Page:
This week marks the publication of the UK Government’s negotiating position on a new trade deal with the EU. As the UK embarks on negotiations for a new Free Trade Agreement (FTA), employers may be wondering whether a deal could provide a mechanism for additional visa routes for both skilled and lower-skilled foreign workers.
The EU has historically negotiated “association” agreements with third countries which created new rights for non-EU nationals to remain in the EU for work or business purposes. The Europe Agreements signed with eastern bloc countries in the 1990s, which were seen as a stepping stone to eventual EU membership, contained not only the right of establishment for non-EU companies wanting to set up in the EU (and with it the right to transfer staff to the EU) but also the right of establishment for individuals, which enabled them to set up a business in the EU as a right. The Turkey Agreement, signed in the 1960s (when Turkey was a candidate for membership) and later expanded by various EU Council decisions, also gave rise to new rights for employed and self-employed Turkish nationals. Could a new EU/UK FTA create similar new immigration opportunities?
The bad news is that any FTA the UK agrees with the EU is unlikely to have any provisions which would create new rights or visa routes to allow more people to come to the UK to work. That is because the new generation of EU trade agreements with trading partners who don’t intend to join the EU only contain very limited provisions on temporary entry and stay of people for business purposes.
The EU’s Comprehensive European Trade Agreement (CETA) with Canada which came into force in 2017 is held up as the model the current UK Government would like to follow. Recent comments by the EU’s Chief Trade negotiator Michel Barnier cast doubt whether the “ambitious partnership” between the UK and the EU would follow this model. Nevertheless, CETA contains a specific chapter entitled “Temporary Entry and Stay of Natural Persons for Business Purposes”. This immediately sounds less ambitious than the chapters on “Movement of Workers, Establishment, Supply of Services” which previous EU association agreements contained. CETA in fact only contains very limited provisions on “key personnel” coming as intra corporate transferees, business visitors and to set up subsidiaries, as well as contractual service providing temporary services. These provisions are aimed at reducing non-tariff barriers that businesses face when trading goods and services and when investing abroad and generally reflect EU commitments under GATS. The EU has indicated in its negotiating directives, issued on Tuesday, that it would like such provisions to be included in any new deal with the UK.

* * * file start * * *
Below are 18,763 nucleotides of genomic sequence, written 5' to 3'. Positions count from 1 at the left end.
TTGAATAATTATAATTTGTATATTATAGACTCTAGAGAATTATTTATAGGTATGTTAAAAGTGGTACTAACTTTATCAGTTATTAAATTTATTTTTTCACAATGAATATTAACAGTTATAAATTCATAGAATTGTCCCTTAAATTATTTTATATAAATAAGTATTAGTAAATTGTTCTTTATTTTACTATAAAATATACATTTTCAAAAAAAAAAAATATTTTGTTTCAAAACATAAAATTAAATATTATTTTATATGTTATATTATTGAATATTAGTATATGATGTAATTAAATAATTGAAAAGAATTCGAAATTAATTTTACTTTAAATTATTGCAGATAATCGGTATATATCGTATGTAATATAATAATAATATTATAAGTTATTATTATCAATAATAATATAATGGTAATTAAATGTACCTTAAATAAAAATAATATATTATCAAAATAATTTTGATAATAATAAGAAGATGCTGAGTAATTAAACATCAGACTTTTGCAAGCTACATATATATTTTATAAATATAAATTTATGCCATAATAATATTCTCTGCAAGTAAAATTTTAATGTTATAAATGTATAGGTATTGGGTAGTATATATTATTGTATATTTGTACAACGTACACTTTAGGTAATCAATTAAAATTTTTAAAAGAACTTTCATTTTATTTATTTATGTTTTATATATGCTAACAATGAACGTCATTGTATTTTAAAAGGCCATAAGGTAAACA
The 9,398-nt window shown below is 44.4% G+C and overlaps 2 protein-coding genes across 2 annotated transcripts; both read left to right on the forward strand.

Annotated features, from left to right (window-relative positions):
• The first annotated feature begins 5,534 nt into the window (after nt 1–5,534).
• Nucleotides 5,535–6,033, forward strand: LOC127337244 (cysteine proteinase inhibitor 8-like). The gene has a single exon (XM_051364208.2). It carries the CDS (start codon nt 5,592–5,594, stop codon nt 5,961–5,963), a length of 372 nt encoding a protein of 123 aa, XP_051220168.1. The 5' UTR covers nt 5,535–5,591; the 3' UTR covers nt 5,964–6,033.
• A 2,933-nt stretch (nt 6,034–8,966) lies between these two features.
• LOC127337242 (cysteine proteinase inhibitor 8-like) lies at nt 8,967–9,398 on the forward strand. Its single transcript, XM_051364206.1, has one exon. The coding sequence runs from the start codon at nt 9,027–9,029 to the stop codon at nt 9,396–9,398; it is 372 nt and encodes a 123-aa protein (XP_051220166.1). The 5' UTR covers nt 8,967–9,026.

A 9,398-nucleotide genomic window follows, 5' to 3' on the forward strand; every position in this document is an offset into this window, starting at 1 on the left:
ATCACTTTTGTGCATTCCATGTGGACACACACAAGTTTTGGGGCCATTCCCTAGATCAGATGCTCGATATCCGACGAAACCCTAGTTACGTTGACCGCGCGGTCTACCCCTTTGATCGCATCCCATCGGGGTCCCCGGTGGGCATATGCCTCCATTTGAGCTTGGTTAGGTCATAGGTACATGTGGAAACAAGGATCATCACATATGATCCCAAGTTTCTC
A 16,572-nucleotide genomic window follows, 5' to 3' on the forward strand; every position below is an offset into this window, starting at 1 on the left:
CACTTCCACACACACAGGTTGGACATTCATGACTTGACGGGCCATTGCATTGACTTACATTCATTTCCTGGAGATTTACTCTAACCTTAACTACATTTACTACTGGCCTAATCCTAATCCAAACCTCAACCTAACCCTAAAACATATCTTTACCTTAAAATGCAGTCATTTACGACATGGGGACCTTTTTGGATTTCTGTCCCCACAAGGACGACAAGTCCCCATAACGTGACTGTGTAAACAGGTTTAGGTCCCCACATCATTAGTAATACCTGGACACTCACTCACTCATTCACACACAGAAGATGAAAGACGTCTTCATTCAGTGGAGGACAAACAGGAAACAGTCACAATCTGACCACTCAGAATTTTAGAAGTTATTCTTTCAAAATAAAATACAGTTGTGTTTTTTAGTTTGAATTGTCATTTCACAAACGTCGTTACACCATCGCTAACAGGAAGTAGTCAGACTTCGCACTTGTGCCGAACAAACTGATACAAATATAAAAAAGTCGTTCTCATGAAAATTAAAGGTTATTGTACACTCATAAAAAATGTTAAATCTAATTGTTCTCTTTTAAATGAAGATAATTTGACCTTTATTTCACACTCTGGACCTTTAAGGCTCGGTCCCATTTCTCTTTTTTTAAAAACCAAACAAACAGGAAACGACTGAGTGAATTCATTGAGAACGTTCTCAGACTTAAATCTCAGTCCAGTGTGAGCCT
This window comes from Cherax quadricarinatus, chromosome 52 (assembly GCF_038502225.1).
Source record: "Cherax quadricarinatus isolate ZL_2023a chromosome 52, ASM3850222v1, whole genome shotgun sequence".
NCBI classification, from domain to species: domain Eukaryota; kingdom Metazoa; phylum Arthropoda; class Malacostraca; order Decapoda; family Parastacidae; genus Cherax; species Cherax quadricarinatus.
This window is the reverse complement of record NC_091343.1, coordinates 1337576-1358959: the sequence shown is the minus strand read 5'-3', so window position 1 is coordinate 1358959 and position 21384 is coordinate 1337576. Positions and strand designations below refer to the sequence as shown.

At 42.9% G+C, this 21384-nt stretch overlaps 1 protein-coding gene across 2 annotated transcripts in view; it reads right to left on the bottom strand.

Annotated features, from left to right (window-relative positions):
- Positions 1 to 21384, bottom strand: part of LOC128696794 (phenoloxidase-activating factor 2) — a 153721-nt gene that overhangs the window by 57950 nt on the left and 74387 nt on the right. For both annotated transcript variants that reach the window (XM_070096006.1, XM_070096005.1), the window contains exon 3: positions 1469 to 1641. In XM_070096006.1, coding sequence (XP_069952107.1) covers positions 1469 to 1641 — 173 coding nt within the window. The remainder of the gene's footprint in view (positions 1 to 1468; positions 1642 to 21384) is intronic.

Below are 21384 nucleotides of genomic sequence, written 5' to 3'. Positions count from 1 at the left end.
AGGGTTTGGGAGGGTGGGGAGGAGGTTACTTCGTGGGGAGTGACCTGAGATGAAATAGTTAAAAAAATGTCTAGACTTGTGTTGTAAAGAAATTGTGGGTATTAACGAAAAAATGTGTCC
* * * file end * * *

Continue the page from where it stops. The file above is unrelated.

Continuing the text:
The UK has ratified and where necessary implemented CETA. What may come as a surprise is that the UK did not amend any of its immigration rules to implement the “entry and stay” provisions in the Agreement. In fact, the UK (like a number of other EU countries) opted out of introducing new immigration categories and has simply maintained its existing visa categories for the transfer of highly skilled key personnel through the Tier 2 (Intra Company Transfer) rules and those on contractual service suppliers through the Tier 5 (GATS) route. The UK specifically opted out of having to introduce a new “investor” category for those coming to set up a branch of a Canadian enterprise, as this would have required the UK’s Sole Representative category to have been amended to allow majority shareholders to qualify. The UK’s existing rules are far more generous than the CETA provisions, for example in the context of business visits, where the UK’s rules are more liberal than those of many OECD countries.
It should also be noted that a CETA-type agreement between the UK and the EU will not provide a solution to alleviate anticipated shortages in lower-paid parts of the economy. As an example, Youth Mobility/Working Holiday visas don’t get included in FTAs–these are almost always negotiated on a bilateral basis through a Memorandum of Understanding process. It is likely that the UK will have to negotiate Working Holiday arrangements individually with each EU Member State. The Government’s latest policy paper on the future immigration system is entirely silent on any bilateral Working Holiday arrangements with EU countries. The former Conservative Government’s 2018 White Paper proposals that youth mobility should be part of the EU/UK “mobility framework” are unlikely to feature in any Canada-Style Agreement.
So whether or not the UK gets a CETA-style deal, let’s not get too optimistic about how any ambitious trade deal might alleviate concerns about immigration restrictions after the end of the transitional period.
About the author
Nick Rollason heads our immigration team and advises on all areas of UK immigration and nationality law. He has particular expertise in providing strategic advice to businesses on their global immigration needs. He is regularly consulted by the UK immigration authorities on proposed changes to the UK immigration rules and policy.